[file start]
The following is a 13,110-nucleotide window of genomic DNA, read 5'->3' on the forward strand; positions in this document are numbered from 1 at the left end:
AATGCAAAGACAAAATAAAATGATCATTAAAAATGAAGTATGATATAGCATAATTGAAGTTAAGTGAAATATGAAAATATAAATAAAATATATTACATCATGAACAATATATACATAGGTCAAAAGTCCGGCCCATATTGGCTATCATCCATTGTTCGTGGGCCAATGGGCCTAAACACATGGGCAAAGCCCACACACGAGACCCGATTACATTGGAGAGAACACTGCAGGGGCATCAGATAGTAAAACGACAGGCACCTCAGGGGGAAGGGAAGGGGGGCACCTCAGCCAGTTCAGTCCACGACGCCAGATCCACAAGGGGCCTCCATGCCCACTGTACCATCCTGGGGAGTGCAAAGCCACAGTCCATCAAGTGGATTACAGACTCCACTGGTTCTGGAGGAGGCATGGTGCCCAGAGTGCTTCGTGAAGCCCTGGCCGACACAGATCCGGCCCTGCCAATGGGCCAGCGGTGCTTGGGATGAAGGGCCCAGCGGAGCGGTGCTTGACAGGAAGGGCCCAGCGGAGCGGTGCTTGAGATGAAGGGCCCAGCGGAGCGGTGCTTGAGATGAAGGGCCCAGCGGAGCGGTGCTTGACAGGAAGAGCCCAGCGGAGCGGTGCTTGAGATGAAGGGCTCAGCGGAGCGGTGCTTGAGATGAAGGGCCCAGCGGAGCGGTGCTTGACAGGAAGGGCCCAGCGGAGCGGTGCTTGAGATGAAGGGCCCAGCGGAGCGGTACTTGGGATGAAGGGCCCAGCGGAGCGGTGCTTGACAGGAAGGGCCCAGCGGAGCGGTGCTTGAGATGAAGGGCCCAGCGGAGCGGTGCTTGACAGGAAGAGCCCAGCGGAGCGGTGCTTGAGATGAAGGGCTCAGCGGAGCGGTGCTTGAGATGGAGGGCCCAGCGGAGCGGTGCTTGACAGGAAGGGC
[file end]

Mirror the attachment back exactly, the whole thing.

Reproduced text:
The following is a 13,110-nucleotide window of genomic DNA, read 5'->3' on the forward strand; positions in this document are numbered from 1 at the left end:
AATGCAAAGACAAAATAAAATGATCATTAAAAATGAAGTATGATATAGCATAATTGAAGTTAAGTGAAATATGAAAATATAAATAAAATATATTACATCATGAACAATATATACATAGGTCAAAAGTCCGGCCCATATTGGCTATCATCCATTGTTCGTGGGCCAATGGGCCTAAACACATGGGCAAAGCCCACACACGAGACCCGATTACATTGGAGAGAACACTGCAGGGGCATCAGATAGTAAAACGACAGGCACCTCAGGGGGAAGGGAAGGGGGGCACCTCAGCCAGTTCAGTCCACGACGCCAGATCCACAAGGGGCCTCCATGCCCACTGTACCATCCTGGGGAGTGCAAAGCCACAGTCCATCAAGTGGATTACAGACTCCACTGGTTCTGGAGGAGGCATGGTGCCCAGAGTGCTTCGTGAAGCCCTGGCCGACACAGATCCGGCCCTGCCAATGGGCCAGCGGTGCTTGGGATGAAGGGCCCAGCGGAGCGGTGCTTGACAGGAAGGGCCCAGCGGAGCGGTGCTTGAGATGAAGGGCCCAGCGGAGCGGTGCTTGAGATGAAGGGCCCAGCGGAGCGGTGCTTGACAGGAAGAGCCCAGCGGAGCGGTGCTTGAGATGAAGGGCTCAGCGGAGCGGTGCTTGAGATGAAGGGCCCAGCGGAGCGGTGCTTGACAGGAAGGGCCCAGCGGAGCGGTGCTTGAGATGAAGGGCCCAGCGGAGCGGTACTTGGGATGAAGGGCCCAGCGGAGCGGTGCTTGACAGGAAGGGCCCAGCGGAGCGGTGCTTGAGATGAAGGGCCCAGCGGAGCGGTGCTTGACAGGAAGAGCCCAGCGGAGCGGTGCTTGAGATGAAGGGCTCAGCGGAGCGGTGCTTGAGATGGAGGGCCCAGCGGAGCGGTGCTTGACAGGAAGGGC